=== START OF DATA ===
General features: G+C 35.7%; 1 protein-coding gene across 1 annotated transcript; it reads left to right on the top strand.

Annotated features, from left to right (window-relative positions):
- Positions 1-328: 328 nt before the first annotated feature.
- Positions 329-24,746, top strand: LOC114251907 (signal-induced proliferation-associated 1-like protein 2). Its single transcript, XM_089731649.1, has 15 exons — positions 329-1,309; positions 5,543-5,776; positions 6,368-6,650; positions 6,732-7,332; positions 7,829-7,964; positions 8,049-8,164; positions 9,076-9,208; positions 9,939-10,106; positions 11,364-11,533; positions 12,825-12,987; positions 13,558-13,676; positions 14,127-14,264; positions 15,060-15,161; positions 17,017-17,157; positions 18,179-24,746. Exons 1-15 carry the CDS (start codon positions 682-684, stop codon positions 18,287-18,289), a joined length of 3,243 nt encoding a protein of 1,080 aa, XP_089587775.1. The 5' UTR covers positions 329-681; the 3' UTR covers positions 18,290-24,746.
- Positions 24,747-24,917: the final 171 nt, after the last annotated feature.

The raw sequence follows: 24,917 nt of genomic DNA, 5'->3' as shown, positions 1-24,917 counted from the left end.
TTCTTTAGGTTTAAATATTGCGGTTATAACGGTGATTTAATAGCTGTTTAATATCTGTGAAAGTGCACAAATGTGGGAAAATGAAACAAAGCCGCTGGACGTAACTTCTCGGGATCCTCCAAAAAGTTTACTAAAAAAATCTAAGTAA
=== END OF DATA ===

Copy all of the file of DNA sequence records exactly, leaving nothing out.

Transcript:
General features: G+C 35.7%; 1 protein-coding gene across 1 annotated transcript; it reads left to right on the top strand.

Annotated features, from left to right (window-relative positions):
- Positions 1-328: 328 nt before the first annotated feature.
- Positions 329-24,746, top strand: LOC114251907 (signal-induced proliferation-associated 1-like protein 2). Its single transcript, XM_089731649.1, has 15 exons — positions 329-1,309; positions 5,543-5,776; positions 6,368-6,650; positions 6,732-7,332; positions 7,829-7,964; positions 8,049-8,164; positions 9,076-9,208; positions 9,939-10,106; positions 11,364-11,533; positions 12,825-12,987; positions 13,558-13,676; positions 14,127-14,264; positions 15,060-15,161; positions 17,017-17,157; positions 18,179-24,746. Exons 1-15 carry the CDS (start codon positions 682-684, stop codon positions 18,287-18,289), a joined length of 3,243 nt encoding a protein of 1,080 aa, XP_089587775.1. The 5' UTR covers positions 329-681; the 3' UTR covers positions 18,290-24,746.
- Positions 24,747-24,917: the final 171 nt, after the last annotated feature.

The raw sequence follows: 24,917 nt of genomic DNA, 5'->3' as shown, positions 1-24,917 counted from the left end.
TTCTTTAGGTTTAAATATTGCGGTTATAACGGTGATTTAATAGCTGTTTAATATCTGTGAAAGTGCACAAATGTGGGAAAATGAAACAAAGCCGCTGGACGTAACTTCTCGGGATCCTCCAAAAAGTTTACTAAAAAAATCTAAGTAA